This year I bought a Hammer Stahl 7.5 inch Santoku knife. I have been using it almost exclusively ever since. This knife is also made of high carbon steel. The weight of the knife is impressive, though extremely well balanced in the hand. The weight makes chopping seem effortless. The shape of the handle fits well in the hand. It is a Santoku blade, though the little wells are much farther back from the blade edge. The line of the blade has more curve, unlike the Wusthof Grand Prix Santoku, allowing great ease with pivot chopping. The blade has full tang, and the handle is a thing of beauty with the resin impregnated Pakka wood. For great grip, weight and balance, this is the best knife I own. It is still very sharp after half a year of constant use.

Mini Ice Cream Scoops 

I do not know how I ever managed before I got these scoops. The two I own are 1¼ inches in diametter (about 2 teaspoons capacity) and 1½ inches in diameter (1 tablespoon capacity). So far these two are amazing and versatile in use. The first I got was the larger one, and I use it for meatballs.  I like small meatballs, since I usually make them for parties and I want them small for ease at the buffet. They are small, but not too small. Scooping and releasing directly onto a baking sheet or into boiling water is a snap.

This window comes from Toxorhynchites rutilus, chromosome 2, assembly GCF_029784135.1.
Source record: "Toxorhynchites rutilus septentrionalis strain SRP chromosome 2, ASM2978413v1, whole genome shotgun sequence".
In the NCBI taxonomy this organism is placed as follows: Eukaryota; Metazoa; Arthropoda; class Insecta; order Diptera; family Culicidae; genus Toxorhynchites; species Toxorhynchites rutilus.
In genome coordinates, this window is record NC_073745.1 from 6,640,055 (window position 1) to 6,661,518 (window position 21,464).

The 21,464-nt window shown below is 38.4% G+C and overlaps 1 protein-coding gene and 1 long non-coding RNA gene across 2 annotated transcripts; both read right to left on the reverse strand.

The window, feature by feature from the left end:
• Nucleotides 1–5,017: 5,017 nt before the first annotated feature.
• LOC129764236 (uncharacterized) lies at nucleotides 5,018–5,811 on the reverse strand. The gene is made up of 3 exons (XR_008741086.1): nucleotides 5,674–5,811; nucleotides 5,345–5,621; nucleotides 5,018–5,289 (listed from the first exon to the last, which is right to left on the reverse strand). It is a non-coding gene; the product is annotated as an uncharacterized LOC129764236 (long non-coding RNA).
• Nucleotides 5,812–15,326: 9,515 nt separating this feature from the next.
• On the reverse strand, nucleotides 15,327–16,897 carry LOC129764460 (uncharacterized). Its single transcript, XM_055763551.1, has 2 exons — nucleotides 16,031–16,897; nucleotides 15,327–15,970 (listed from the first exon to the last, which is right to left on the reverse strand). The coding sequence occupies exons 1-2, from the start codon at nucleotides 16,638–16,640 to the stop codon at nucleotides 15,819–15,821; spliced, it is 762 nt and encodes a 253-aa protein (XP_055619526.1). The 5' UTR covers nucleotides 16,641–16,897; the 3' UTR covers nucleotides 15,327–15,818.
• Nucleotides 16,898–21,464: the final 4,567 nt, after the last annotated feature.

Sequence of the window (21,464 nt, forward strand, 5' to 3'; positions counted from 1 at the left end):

The other thing I use the smaller scoop for is making cookies.  I dislike making cookies, with all the individual work, and then no matter how you try you get different sizes.  With the little scoop I get evenly sized cookies and they bake evenly.